The title of this article is not a new sentiment, but it is one that is getting more attention recently. “Love it or leave it” is a complicated phrase if you live in a country you love, but a country that also hates and demonizes you. Viet Thanh Nguyen was born in Vietnam, but grew up in America and has always lived acutely aware of the colonial legacies that surround him. “French rule ended only 17 years before my birth. My parents and their parents never knew anything but French colonialism. Perhaps because of this history, part of me loves France, a love that is due, in some measure, to having been mentally colonized by France.”
Love for a country is not always simple or easy. “Every country believes in its own best self and from these visions has built beautiful cultures, France included. And yet every country is also soiled in the blood of conquest and violence, Vietnam included. If we love our countries, we owe it to them not just to flatter them but to tell the truth about them in all their beauty and their brutality, America included.”
Nguyen is right in that we always don’t take the time to understand what we love, and in so doing often fall in love with the idea of the thing instead of the thing itself.
4. The New York Times: New York’s Amazon Deal Is a Bad Bargain
After over a year-long search, Amazon has chosen two cities for its new HQ2s: Arlington, Virginia, and New York City’s borough of Queens. After receiving outlandish incentives — ranging from free parking and an exclusive lounge at Atlanta’s Hartsfield-Jackson International Airport to Dallas creating “Amazon U” to Toronto offering nothing (because, Canada) — Amazon chose its new locations because “New York has more than 320,000 tech workers in the labor pool, the most in the nation. (Washington is second.) That talent commands high salaries, great benefits and won’t move to Pittsburgh or Austin or any other of the perfectly nice cities that tried to woo the online giant.”
No one knows what this means for actual New Yorkers except for gentrification and higher rent. “‘I welcome the jobs if it means Amazon investment in L.I.C. infrastructure, without us having to pay a ransom for them to be here,’ said the neighborhood’s state senator, Michael Gianaris.” Perhaps what is most astounding about the HQ2 search is that cities were willing to pay the most highly valued company in the world billions of dollars in incentives. “Rather than the state and the city paying off Amazon, Amazon should be required to invest in the subways, schools and affordable housing. It could also be required to include job guarantees for lower-income residents of Long Island City, not just flimsy promises of job training.” Let’s all take a note of Canada when the search for HQ3 comes about.
5. New York Times: Delay, Deny and Deflect: How Facebook’s Leaders Fought Through Crisis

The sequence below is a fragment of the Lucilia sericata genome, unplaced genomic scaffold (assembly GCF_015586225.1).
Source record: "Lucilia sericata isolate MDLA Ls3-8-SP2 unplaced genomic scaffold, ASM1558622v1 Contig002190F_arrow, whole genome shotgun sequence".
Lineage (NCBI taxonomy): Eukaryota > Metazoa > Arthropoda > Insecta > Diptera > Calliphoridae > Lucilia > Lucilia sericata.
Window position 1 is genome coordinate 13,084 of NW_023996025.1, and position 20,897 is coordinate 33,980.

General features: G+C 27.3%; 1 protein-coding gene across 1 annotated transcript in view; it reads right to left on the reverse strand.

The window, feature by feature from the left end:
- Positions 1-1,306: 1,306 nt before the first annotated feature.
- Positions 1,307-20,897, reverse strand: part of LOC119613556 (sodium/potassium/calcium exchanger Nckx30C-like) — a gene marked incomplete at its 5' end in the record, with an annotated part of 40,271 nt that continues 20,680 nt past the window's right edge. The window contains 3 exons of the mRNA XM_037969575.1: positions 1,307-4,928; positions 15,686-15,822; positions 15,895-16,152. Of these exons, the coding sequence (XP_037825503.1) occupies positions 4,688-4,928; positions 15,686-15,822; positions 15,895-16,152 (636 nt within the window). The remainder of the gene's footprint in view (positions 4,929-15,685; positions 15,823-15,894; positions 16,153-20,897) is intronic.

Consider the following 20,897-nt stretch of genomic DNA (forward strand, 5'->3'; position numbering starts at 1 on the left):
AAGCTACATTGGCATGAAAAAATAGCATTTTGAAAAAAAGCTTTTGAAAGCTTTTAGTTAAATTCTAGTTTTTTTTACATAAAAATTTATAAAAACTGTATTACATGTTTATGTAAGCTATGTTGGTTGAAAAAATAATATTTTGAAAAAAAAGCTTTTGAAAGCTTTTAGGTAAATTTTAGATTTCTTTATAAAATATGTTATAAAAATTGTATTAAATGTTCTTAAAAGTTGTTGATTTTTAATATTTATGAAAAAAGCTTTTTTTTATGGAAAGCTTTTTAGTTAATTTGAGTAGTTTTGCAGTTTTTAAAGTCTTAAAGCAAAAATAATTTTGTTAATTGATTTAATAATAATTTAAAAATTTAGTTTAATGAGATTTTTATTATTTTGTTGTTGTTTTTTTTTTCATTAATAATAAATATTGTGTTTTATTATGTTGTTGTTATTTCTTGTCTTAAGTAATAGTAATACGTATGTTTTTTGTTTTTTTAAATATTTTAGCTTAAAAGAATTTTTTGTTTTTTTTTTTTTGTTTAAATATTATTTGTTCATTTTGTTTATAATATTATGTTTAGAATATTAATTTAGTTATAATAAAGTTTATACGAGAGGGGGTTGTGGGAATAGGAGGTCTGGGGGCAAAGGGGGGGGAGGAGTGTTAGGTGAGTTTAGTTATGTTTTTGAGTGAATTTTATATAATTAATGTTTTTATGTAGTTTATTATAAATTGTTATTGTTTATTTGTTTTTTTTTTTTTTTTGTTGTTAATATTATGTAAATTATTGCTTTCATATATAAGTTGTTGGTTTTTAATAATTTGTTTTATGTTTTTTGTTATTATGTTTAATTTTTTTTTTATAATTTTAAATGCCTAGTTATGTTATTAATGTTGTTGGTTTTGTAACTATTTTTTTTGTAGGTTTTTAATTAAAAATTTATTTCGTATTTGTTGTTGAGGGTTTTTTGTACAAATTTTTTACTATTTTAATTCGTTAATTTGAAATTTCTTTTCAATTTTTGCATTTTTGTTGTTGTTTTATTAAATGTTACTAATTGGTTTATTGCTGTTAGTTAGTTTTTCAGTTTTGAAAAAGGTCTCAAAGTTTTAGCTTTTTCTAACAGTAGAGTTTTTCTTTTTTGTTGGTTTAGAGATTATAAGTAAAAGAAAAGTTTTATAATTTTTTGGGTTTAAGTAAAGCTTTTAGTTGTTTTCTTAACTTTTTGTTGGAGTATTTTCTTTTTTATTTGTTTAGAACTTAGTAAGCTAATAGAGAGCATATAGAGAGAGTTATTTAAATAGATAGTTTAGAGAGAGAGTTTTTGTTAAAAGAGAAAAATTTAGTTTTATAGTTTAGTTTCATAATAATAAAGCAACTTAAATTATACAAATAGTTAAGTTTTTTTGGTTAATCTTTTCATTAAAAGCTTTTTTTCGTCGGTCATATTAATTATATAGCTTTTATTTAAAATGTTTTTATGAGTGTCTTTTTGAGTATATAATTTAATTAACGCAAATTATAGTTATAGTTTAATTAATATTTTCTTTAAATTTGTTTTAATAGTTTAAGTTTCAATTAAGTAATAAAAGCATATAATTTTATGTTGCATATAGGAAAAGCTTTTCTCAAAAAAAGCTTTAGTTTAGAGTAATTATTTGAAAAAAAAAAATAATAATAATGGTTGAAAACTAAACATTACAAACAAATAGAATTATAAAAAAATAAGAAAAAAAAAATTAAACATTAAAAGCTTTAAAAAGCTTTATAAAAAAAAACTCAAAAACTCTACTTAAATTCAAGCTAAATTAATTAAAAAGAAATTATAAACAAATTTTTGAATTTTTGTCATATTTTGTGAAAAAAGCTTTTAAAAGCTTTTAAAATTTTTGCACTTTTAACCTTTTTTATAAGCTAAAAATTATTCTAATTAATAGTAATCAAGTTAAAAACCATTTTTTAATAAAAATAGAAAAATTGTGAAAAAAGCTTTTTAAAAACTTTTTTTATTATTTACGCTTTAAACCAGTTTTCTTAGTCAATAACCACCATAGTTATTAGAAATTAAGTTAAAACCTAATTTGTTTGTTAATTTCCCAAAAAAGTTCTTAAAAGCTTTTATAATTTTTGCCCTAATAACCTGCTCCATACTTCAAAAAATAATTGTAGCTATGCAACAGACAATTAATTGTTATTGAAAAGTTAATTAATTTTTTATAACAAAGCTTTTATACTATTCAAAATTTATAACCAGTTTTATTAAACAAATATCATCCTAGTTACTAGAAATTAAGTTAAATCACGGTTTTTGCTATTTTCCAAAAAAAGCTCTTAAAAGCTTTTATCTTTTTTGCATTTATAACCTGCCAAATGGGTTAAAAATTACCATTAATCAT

This might be bad to say, but I don’t find all of the drama around Facebook and politics that interesting. I find it expected. I have had a Facebook account for nearly half of my life, and I have never been able to vote in a presidential election not riddled with social media bot scandals. The Facebook and Russian bots have, sadly, become my baseline for American politics.
The New York Times has published a new account, with more information on Facebook and its Russian-linked activity. It is an “account of how Mr. Zuckerberg and Ms. Sandberg navigated Facebook’s cascading crises, much of which has not been previously reported, based on interviews with more than 50 people. They include current and former Facebook executives and other employees, lawmakers and government officials, lobbyists and congressional staff members.” But if you have been following Facebook, most of what is in here shouldn’t come as a surprise, but it fills in the details for what many suspected to be true.
6. Jezabel: Michael K and the Disappearing Celebrity Blogger
I love social media. I think it is fascinating, and I often find myself browsing numerous accounts, on multiple platforms, for hours. But I miss the time when celebrity blogs and tabloids reigned supreme.
It has been well documented (at least colloquially) that pop culture had a peak between 9/11 and the recession in 2008, dying in 2009. It was a no-mans-land caught between the seemingly stable 90s and the social media of today. Each celebrity blogger of the early oughts offered something different: “Lainey Lui (LaineyGossip, 2003) was the smart one, Mario Lavendeira (Perez Hilton, 2004) was the dick who drew dicks, Karl Wang (The Superficial, 2004) was a smarter dick, Jared Eng (JustJared, 2005) was the nice one, and Lisa Sugar (PopSugar, 2006) was basically like her name… linguistic genius Shareka Roberts (Crunk and Disorderly, 2005), bright-eyed Natasha Eubanks (Young, Black, and Fabulous, 2005) and aspiring mogul Jamarlin Martin (Bossip, 2006).” Michael K was the anonymous private but “natural comedian” of celebrity bloggers and was once described as “Gay Shakespeare.” But, “by the close of the first decade of the new century, it didn’t really matter what Michael K said or how he said it. Celebrities were speaking for themselves and, when they weren’t, it wasn’t Perez adding a penile flourish with MS Paint, it was TMZ slapping up an actual penis, no comment required.”
The era of celebrity blogs has passed, but that doesn’t mean they still can’t be loved.
7. Hyperallergic: An Artist’s Impressions of New York City’s Most Exclusive Funeral Home